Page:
If there is one digging up that I would not consider anathema to decency, and in fact would serve a higher purpose, it would be to dig up not the grave of Marcos, but to dig up the totality of the stories of torture, rape, murder, assassinations and human rights violations that occurred from 1965, when Marcos was elected to power, until the time that his ghosts still linger in the memory of those who want to make him accountable.
And the digging up should spare no one.
It is about time that we should install a Truth, Justice and Reconciliation Commission. There are just too many people who want to use the unresolved past as a constant albatross that weigh our political community down.
For a long time, the convenient narrative was that the responsibility for the horrors of Martial Law was all to be borne by Marcos alone. It was a narrative that has been propagated by the post-Martial Law elites, and was reinforced by post-Marcos intellectuals, from historians to journalists who moonlighted as historians. Lost in the demonization of Marcos was the compelling task, an objective one, and an academic one as well, of teasing out from the tales of horrors a detailed retelling of every incident of abuse to find out who are the ones specifically responsible. What was conveniently deployed was the grand narrative of command responsibility, which in fact means nothing both in law and in scholarship.
The principle of command responsibility does not have enough probative value in ascertaining the participants in the chain of command to determine the actors to whom retributive justice must be imposed.
Likewise, the principle is a sophomoric cop-out that can only legitimize lazy historiography that can but only lead to incomplete and insufficient retelling of history.
There are just too many untold stories in our past, all hidden conveniently by tales that attribute everything to Marcos.
It is this convenient narrative of a demonized Marcos being solely responsible for the terror that lasted from 1965 until 1986, and even beyond, that has led us to a state where even his burial could not resolve lingering questions, and assuage the pain and horror that remain for those who suffered.
People continue to be deceived by the lie that Marcos is the totality of Martial Law, and Martial Law is one monolithic period in our history. The reason why this lie continued to be propagated, and transmitted, is that it became politically beneficial to the elites. The political fortunes of the post-Marcos oligarchy rested on the unproblematic acceptance of this flawed, simplistic and incomplete narrative.
It is this view that should bear the blame for why there was no detailed accounting of those who conspired with Marcos, served at his behest, or if not, even acted beyond and outside his authority, to inflict terror on the citizens, as well as in the plunder.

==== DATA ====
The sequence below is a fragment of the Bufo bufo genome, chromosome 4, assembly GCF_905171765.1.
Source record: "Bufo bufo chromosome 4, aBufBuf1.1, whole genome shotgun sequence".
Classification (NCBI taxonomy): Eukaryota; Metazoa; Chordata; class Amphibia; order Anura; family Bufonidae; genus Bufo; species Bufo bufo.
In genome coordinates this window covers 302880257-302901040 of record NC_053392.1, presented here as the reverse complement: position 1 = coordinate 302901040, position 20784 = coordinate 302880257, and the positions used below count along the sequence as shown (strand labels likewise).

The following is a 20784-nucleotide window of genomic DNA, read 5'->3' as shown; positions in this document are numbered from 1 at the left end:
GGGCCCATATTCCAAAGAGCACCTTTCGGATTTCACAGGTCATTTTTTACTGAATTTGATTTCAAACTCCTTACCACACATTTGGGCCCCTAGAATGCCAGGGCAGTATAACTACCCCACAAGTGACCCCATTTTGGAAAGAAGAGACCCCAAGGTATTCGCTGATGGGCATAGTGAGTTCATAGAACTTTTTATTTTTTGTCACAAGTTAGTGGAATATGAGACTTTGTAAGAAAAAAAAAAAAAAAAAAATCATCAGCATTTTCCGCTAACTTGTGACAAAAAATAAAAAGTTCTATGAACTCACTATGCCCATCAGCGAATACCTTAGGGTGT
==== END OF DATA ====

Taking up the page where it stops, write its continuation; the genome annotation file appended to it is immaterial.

And the miserable outcome of this appropriation of history to become a mere political asset of the elites is the root why until now the slogans remain the same, mysteries remain unsolved and questions remain unanswered.
And these questions are not even just about narratives on the overtly public episodes such as who really was behind the bombing of Plaza Miranda [OpEd Editor’s note: Which the Communists have owned], whether there was indeed a Jabidah Massacre [OpEd Editor’s note: Which has been proved to have never happened], what is the connection between Ninoy and the Communist Party, and who ordered his assassination.
More importantly, and what should be given extra attention are the private narratives of rape, torture and murder of student activists, labor and peasant leaders, and other victims, told from the perspectives of those who survived, with the objective of finally identifying the chain of command for the horror. Who did it? Who ordered it? Up to what level did the given authorization come from? Did it emanate from Malacañang?
It is only through this that we will be able to give a face to the horror beyond the convenient poster of evil that Marcos was painted to be.
Also not to be spared are the acts committed by the revolutionaries, inflicted on their enemies, and even on their own kind, for such narratives are also texts of horror that emerged in the tumultuous era that Marcos presided over, and if beyond it, that for which it had residual effects.
Many of the crimes would have probably prescribed by this time. But justice is not just about retribution. It also exists when we are able to name the agents of horror, give them their faces, so that we can exact restitutive justice not necessarily in material terms, but even just in the children of tormentors apologizing to the children of the tormented.
It has always been said by anti-Marcos activists that there is no reconciliation if there is no justice.
It must also be said that true justice will not be served if we keep on believing that terror has only one face and one name.